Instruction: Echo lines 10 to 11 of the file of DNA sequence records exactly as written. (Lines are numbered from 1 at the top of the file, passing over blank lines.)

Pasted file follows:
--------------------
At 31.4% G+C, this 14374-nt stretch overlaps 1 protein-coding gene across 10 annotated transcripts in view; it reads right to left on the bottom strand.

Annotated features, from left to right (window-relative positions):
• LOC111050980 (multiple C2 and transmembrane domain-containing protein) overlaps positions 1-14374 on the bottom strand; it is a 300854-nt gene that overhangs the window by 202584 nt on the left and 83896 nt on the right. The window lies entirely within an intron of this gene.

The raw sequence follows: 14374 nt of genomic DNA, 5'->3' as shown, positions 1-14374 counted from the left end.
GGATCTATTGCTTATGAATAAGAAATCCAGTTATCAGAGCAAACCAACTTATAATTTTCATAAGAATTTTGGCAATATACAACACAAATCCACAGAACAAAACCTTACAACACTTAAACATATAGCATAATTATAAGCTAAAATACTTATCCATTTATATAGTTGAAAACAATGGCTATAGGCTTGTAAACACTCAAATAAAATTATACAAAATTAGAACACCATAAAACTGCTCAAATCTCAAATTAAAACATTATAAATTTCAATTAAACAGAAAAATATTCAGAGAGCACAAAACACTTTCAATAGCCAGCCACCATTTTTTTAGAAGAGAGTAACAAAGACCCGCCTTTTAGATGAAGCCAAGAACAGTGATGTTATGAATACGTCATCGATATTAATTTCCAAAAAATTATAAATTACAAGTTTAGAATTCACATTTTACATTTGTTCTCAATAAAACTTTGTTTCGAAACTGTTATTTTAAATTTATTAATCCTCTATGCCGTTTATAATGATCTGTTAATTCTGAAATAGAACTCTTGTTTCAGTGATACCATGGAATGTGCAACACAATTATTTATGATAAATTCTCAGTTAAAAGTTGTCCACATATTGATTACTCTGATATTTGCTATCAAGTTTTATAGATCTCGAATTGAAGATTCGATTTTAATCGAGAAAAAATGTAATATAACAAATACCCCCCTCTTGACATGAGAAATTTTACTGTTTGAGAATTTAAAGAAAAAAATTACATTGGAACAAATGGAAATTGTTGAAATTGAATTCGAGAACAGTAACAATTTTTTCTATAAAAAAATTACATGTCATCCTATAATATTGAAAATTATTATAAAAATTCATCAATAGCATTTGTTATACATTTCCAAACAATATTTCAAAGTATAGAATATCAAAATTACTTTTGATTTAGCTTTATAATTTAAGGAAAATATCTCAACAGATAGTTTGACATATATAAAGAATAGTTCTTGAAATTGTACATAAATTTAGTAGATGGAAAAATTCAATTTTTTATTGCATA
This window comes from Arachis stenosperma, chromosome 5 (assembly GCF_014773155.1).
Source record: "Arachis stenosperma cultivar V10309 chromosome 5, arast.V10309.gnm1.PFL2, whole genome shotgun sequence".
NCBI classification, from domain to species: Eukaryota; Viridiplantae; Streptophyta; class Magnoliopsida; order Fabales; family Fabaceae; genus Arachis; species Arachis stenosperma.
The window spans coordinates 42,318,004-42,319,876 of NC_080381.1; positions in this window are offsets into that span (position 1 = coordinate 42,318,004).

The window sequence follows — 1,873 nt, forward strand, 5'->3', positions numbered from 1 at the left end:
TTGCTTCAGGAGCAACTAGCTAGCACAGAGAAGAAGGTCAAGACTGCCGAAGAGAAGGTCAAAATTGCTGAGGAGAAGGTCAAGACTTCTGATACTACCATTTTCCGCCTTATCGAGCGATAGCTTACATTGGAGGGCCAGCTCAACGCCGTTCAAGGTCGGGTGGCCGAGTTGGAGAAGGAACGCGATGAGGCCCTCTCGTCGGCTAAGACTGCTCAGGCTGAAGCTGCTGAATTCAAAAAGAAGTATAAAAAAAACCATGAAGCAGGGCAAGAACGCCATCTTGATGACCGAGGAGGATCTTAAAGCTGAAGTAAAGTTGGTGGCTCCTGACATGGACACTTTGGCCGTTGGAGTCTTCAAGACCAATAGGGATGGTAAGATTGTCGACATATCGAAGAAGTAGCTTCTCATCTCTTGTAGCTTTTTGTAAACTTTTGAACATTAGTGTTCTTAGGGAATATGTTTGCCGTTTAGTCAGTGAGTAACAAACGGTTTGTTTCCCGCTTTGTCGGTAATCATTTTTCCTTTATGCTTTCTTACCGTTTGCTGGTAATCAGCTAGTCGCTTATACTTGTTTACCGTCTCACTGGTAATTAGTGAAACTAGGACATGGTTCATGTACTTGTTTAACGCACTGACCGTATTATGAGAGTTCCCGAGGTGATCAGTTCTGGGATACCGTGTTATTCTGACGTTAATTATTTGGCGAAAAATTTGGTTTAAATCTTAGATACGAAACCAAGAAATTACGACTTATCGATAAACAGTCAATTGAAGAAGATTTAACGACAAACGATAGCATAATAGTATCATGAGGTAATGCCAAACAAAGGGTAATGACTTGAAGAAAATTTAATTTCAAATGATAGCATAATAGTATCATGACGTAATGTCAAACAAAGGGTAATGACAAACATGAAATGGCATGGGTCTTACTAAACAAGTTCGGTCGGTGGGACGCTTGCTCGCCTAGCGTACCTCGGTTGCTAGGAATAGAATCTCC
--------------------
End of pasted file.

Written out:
The window sequence follows — 1,873 nt, forward strand, 5'->3', positions numbered from 1 at the left end:
TTGCTTCAGGAGCAACTAGCTAGCACAGAGAAGAAGGTCAAGACTGCCGAAGAGAAGGTCAAAATTGCTGAGGAGAAGGTCAAGACTTCTGATACTACCATTTTCCGCCTTATCGAGCGATAGCTTACATTGGAGGGCCAGCTCAACGCCGTTCAAGGTCGGGTGGCCGAGTTGGAGAAGGAACGCGATGAGGCCCTCTCGTCGGCTAAGACTGCTCAGGCTGAAGCTGCTGAATTCAAAAAGAAGTATAAAAAAAACCATGAAGCAGGGCAAGAACGCCATCTTGATGACCGAGGAGGATCTTAAAGCTGAAGTAAAGTTGGTGGCTCCTGACATGGACACTTTGGCCGTTGGAGTCTTCAAGACCAATAGGGATGGTAAGATTGTCGACATATCGAAGAAGTAGCTTCTCATCTCTTGTAGCTTTTTGTAAACTTTTGAACATTAGTGTTCTTAGGGAATATGTTTGCCGTTTAGTCAGTGAGTAACAAACGGTTTGTTTCCCGCTTTGTCGGTAATCATTTTTCCTTTATGCTTTCTTACCGTTTGCTGGTAATCAGCTAGTCGCTTATACTTGTTTACCGTCTCACTGGTAATTAGTGAAACTAGGACATGGTTCATGTACTTGTTTAACGCACTGACCGTATTATGAGAGTTCCCGAGGTGATCAGTTCTGGGATACCGTGTTATTCTGACGTTAATTATTTGGCGAAAAATTTGGTTTAAATCTTAGATACGAAACCAAGAAATTACGACTTATCGATAAACAGTCAATTGAAGAAGATTTAACGACAAACGATAGCATAATAGTATCATGAGGTAATGCCAAACAAAGGGTAATGACTTGAAGAAAATTTAATTTCAAATGATAGCATAATAGTATCATGACGTAATGTCAAACAAAGGGTAATGACAAACATGAAATGGCATGGGTCTTACTAAACAAGTTCGGTCGGTGGGACGCTTGCTCGCCTAGCGTACCTCGGTTGCTAGGAATAGAATCTCC